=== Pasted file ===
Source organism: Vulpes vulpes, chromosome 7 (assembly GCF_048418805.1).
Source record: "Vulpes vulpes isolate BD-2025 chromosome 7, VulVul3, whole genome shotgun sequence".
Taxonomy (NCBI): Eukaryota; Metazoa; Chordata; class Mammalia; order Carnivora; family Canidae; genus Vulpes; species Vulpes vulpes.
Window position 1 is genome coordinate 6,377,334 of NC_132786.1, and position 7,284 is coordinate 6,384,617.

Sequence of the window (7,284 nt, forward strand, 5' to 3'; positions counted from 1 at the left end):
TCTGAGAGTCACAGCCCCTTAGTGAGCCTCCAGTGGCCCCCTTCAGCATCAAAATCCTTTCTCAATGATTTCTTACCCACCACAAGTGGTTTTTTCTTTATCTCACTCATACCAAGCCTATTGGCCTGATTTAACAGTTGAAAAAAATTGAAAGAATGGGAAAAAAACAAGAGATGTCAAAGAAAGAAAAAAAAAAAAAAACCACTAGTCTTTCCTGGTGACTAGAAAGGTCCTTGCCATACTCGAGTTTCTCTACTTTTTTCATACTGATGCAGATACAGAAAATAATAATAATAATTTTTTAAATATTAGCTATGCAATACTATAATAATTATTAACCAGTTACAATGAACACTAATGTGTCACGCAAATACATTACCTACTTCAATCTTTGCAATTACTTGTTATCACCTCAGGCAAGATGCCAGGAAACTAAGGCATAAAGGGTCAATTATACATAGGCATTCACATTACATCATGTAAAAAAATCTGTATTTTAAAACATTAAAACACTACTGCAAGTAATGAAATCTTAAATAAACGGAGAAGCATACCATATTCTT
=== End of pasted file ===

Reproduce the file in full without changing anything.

Source organism: Vulpes vulpes, chromosome 7 (assembly GCF_048418805.1).
Source record: "Vulpes vulpes isolate BD-2025 chromosome 7, VulVul3, whole genome shotgun sequence".
Taxonomy (NCBI): Eukaryota; Metazoa; Chordata; class Mammalia; order Carnivora; family Canidae; genus Vulpes; species Vulpes vulpes.
Window position 1 is genome coordinate 6,377,334 of NC_132786.1, and position 7,284 is coordinate 6,384,617.

Sequence of the window (7,284 nt, forward strand, 5' to 3'; positions counted from 1 at the left end):
TCTGAGAGTCACAGCCCCTTAGTGAGCCTCCAGTGGCCCCCTTCAGCATCAAAATCCTTTCTCAATGATTTCTTACCCACCACAAGTGGTTTTTTCTTTATCTCACTCATACCAAGCCTATTGGCCTGATTTAACAGTTGAAAAAAATTGAAAGAATGGGAAAAAAACAAGAGATGTCAAAGAAAGAAAAAAAAAAAAAAACCACTAGTCTTTCCTGGTGACTAGAAAGGTCCTTGCCATACTCGAGTTTCTCTACTTTTTTCATACTGATGCAGATACAGAAAATAATAATAATAATTTTTTAAATATTAGCTATGCAATACTATAATAATTATTAACCAGTTACAATGAACACTAATGTGTCACGCAAATACATTACCTACTTCAATCTTTGCAATTACTTGTTATCACCTCAGGCAAGATGCCAGGAAACTAAGGCATAAAGGGTCAATTATACATAGGCATTCACATTACATCATGTAAAAAAATCTGTATTTTAAAACATTAAAACACTACTGCAAGTAATGAAATCTTAAATAAACGGAGAAGCATACCATATTCTT